Boards tell minister larger class sizes could mean arts, trades classes are axed
TORONTO -- Some Ontario school boards have written to the education minister with concerns that planned increases to class sizes will mean they can offer fewer elective courses, such as in the arts and skilled trades.
Boards in Peel region, Toronto and eastern Ontario told Lisa Thompson that her move to increase average high school class sizes from 22 to 28 will affect student learning. Thousands of teaching positions are expected to be lost over the four years the change is phased in, though the minister has said there will be no "involuntary job losses."
"The reduction of staff, even through attrition, will result in fewer options for students, as well as increased concern about student safety," wrote Shannon Binder, the chair of the Hastings and Prince Edward District School Board. "There will be negative impact on student achievement and well-being."
The Toronto District School Board told the minister that increased class sizes will mean fewer teachers will be needed in schools and that will put some programs that schools currently offer in jeopardy.
"Students should have diverse learning experiences beyond the compulsory subjects," chair Robin Pilkey wrote. "Such experiences are typically found in course electives, yet these are the subject areas most affected by a teacher reduction of this extent and a class size increase by this magnitude."
Pilkey, whose board expects to lose 800 teaching positions, cited classes in areas such as visual and performing arts, humanities, social science and skilled trades.
Thompson has often spoken of the importance of skilled trades, but didn't directly address that concern when asked about it Wednesday.
"Even with zero increases from (kindergarten to Grade 3), no more than one (additional) student from 4 to 8 and upwards on average of six students in high school, it's not going to make a difference," she said, citing an analysis piece that examined her suggestion that larger class sizes will make build resilience.
"You know what makes the difference? It's the quality of teacher in front of the student and that's what we're focusing on."
The Peel District School Board also said larger class sizes will hamper schools' ability to offer specialized courses, including those on skilled trades and technology.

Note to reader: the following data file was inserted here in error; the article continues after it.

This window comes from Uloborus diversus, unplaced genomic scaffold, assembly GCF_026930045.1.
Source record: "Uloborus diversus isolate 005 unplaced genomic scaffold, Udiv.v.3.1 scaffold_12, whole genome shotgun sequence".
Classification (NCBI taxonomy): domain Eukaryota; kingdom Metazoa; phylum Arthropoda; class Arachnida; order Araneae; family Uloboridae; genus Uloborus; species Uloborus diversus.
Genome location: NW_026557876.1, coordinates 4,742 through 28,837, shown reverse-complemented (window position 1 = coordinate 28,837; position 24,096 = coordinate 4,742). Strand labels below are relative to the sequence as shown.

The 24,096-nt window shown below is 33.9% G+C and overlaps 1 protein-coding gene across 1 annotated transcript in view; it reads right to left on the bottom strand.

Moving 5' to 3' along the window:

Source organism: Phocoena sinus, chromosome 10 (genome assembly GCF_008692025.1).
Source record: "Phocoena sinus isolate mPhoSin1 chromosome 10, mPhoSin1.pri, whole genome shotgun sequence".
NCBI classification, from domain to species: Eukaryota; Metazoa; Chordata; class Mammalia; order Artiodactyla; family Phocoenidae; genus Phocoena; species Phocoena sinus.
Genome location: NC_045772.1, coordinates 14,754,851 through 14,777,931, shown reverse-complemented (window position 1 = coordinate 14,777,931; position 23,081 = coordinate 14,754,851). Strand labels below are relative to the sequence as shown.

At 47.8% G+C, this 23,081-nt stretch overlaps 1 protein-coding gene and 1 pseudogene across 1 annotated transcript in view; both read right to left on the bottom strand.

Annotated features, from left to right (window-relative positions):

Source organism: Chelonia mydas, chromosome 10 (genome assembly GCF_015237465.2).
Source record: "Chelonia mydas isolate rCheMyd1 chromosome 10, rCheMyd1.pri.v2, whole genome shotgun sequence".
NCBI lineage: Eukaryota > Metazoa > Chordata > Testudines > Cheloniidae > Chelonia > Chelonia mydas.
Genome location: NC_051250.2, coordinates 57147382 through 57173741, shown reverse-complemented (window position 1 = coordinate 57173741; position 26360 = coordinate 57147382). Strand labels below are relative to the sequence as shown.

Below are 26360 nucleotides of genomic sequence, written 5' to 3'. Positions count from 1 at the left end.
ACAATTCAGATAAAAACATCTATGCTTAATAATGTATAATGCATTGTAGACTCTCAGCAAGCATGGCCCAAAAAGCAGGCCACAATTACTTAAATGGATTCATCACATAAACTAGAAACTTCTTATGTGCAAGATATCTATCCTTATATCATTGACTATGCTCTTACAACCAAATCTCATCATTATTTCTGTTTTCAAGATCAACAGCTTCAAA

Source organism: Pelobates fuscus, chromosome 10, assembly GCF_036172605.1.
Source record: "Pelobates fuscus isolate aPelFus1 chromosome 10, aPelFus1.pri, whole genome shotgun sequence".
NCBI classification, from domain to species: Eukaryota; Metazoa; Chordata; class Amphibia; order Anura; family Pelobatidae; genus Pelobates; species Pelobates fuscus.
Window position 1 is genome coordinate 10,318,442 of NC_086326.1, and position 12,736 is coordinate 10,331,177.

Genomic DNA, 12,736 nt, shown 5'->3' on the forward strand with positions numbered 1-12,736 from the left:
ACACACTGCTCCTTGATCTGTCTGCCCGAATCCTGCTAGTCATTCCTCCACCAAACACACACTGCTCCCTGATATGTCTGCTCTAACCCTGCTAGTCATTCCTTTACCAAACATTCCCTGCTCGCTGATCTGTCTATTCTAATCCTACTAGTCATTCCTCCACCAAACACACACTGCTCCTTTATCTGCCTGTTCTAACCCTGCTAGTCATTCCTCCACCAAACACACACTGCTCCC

"Although we appreciate developing resilience in youth is one goal of this government, compromising learning opportunities for students is not how we hope this will be supported," wrote chair Stan Cameron.
The Hastings and Prince Edward board also expressed concern about Thompson's announcement that starting in 2020-21, students will be required to take a minimum of four credits out of 30 through e-learning courses.
"While we already offer e-learning courses, we know that in many areas of our school board students are unable to access reliable internet service and/or transportation to an accessible location," Binder wrote. "The e-learning environment is not appropriate for all students."
Students are planning a walkout Thursday to protest Thompson's education changes.
Thompson said she wanted to remind teachers and boards that schools are a place of learning, "not for pushing ideologies and nonsense, and fearmongering."
"I really appreciate everybody's voice if it's presented in a constructive manner," she said.
One of the organizers, high school student Rayne Fisher-Quann, said people from about 700 schools have registered to take part in the walkout.
"I consider what we're doing here to be the most constructive form of student voice that there is," she said. "I don't think there's a better way to teach students about civic engagement and about politics and about their role in their own futures than asking them to take this very active role."
NDP Leader Andrea Horwath said Thompson's changes to education will mean kids can't explore different subject areas at school.
"This government is basically telling this upcoming generation of students that are now in school that they are not going to get the opportunities that their peers in the past have had," she said.